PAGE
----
Despite reduced sea ice, polar bears are doing OK. Numbers are still increasing. They were low back in the 1960s because polar bears were hunted. Now they are protected numbers are coming back.
Polar bear expert, and good friend, Susan Crockford has just had an update for last year (2021) published by The Global Warming Policy Foundation in London.
There were no reports from anywhere around the Arctic in 2021 that would suggest polar bears are suffering as a result of reduced sea-ice extent: no starving bears, no drowning bears, no acts of cannibalism, and no marked increases in bear conflicts with humans. Indeed, contrary to expectations, studies have shown that polar bears in several regions have been doing better with less summer ice, either because multiyear ice has been replaced with more productive seasonal ice, or because the increased primary productivity that has come with longer open-water seasons and thinner sea ice has been a net benefit.
Key findings are:
Recent survey results suggest the global polar bear population is at least 32,000, although the estimate has a wide range of potential error.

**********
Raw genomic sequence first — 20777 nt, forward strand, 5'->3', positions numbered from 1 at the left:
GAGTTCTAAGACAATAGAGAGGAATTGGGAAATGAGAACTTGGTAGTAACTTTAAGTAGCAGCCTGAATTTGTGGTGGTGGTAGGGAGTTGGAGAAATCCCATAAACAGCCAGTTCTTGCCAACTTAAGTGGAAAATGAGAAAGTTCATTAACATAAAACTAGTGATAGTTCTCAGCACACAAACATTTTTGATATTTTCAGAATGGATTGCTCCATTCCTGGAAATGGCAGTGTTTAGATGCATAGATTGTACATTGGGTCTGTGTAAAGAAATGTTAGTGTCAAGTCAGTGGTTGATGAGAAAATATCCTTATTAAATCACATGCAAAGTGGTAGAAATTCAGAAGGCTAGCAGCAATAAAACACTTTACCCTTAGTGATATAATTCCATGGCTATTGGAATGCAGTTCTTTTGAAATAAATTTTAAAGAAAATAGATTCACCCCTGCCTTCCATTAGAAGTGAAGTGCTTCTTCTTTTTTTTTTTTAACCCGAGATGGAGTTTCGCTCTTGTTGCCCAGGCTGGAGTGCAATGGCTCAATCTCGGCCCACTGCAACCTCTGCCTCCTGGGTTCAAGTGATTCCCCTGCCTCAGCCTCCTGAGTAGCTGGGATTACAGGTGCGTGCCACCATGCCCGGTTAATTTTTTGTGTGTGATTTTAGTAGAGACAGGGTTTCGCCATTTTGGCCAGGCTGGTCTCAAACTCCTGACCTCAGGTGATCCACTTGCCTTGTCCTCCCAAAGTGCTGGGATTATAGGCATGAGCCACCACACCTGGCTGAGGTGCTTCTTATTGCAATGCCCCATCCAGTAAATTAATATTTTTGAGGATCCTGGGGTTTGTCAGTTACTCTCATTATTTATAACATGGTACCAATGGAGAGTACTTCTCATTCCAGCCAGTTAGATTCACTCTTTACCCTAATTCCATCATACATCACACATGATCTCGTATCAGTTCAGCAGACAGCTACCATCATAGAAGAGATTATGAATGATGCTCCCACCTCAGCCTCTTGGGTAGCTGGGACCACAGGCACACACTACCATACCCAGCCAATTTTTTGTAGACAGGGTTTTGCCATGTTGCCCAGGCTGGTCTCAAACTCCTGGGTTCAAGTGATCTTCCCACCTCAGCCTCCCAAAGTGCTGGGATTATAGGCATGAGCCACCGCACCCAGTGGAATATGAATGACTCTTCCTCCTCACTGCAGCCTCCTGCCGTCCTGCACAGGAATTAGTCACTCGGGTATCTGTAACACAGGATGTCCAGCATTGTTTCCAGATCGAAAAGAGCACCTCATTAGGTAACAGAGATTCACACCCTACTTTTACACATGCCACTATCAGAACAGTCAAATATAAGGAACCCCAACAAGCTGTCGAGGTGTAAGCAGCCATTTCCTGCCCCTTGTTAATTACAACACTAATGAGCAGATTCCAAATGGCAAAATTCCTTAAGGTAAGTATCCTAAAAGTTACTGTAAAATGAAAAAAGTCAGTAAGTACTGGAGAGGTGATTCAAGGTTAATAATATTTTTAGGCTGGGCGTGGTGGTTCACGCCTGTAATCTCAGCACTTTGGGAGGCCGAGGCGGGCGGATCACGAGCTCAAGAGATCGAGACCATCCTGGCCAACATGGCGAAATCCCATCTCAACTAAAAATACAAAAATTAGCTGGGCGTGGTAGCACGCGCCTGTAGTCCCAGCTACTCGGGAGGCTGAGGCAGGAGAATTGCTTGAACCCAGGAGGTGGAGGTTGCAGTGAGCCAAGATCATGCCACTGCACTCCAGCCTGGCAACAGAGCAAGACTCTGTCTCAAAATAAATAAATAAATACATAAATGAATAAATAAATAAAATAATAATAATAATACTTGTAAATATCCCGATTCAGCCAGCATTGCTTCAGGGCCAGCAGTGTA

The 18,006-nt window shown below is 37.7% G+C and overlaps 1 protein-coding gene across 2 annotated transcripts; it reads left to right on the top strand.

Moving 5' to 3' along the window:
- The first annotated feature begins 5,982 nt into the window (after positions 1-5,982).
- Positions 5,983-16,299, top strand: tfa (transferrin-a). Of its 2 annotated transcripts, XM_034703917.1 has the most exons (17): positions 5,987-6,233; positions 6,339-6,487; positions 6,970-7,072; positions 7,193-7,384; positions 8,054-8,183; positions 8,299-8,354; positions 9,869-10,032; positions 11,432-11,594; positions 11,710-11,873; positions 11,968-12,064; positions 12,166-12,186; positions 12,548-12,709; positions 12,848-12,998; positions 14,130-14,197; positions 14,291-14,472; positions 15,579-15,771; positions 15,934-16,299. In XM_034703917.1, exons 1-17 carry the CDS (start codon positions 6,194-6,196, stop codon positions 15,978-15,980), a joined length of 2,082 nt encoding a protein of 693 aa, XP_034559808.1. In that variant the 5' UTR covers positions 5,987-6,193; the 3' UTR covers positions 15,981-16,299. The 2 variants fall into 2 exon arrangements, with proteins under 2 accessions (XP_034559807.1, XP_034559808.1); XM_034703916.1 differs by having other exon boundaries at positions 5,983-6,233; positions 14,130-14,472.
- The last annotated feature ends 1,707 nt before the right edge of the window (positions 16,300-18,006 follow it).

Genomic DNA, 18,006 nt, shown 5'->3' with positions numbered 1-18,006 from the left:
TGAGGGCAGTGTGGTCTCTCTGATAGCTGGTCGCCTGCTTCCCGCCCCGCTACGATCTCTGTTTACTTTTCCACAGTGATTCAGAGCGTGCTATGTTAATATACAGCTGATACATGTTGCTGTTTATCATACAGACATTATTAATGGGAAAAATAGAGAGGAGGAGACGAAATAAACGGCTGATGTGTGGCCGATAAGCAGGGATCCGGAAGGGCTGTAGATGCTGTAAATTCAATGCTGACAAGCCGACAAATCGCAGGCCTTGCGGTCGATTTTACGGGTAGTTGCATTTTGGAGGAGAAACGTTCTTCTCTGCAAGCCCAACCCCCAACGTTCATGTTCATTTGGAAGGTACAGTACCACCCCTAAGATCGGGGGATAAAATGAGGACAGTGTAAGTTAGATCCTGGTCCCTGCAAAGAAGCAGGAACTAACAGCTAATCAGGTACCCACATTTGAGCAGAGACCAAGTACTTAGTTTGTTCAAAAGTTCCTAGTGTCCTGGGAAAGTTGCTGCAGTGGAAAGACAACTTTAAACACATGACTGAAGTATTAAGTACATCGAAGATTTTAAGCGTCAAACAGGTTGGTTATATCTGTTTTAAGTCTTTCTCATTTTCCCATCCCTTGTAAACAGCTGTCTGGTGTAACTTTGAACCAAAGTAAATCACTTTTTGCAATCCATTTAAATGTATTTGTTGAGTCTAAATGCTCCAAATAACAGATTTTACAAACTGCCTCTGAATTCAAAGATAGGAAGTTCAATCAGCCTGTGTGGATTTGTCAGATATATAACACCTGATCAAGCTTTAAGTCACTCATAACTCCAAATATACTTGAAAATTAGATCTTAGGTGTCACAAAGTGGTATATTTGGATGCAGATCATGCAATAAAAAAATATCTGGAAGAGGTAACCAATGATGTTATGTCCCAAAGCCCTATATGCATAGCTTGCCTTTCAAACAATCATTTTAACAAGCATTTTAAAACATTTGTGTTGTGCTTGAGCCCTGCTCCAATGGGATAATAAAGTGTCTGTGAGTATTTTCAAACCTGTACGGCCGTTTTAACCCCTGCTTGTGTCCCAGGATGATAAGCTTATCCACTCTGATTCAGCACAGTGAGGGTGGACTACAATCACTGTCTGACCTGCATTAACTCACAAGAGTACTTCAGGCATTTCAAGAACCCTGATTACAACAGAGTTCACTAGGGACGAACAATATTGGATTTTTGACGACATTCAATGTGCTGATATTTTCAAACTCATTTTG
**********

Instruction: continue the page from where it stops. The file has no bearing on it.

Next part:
Results of two polar bear surveys were published in 2021, and the subpopulations (in the Chukchi Sea and Davis Strait) were found to be either stable or increasing. Overall, studies published in 2021 indicate that the most up-to-date global population total should be at least 32,000 (and possibly higher), up from about 26,000 in 2015.
Reports that polar bears seem to be moving from Alaska to Russia in a ‘mass exodus’ may describe a real phenomenon that reflects the excellent feeding conditions for bears in the Chukchi Sea compared to Alaska, fuelled by continued increases in primary productivity across the Arctic.
Spring research in Svalbard, Norway in 2021 showed the body condition of male polar bears was stable, and that litter size of family groups was the same as it had been in 1994, but lower than 2019.
A new paper reported that more polar bears in Svalbard seem to be killing and eating reindeer during the summer than they did during the 1970s, but the phenomenon was not exclusively tied to reduced sea ice.
Susan, with Donna Laframboise wrote Chapter 1 ‘Walruses, Polar Bears and the Fired Professor’ for my book Climate Change: The Facts 2020.
Susan’s latest report is here: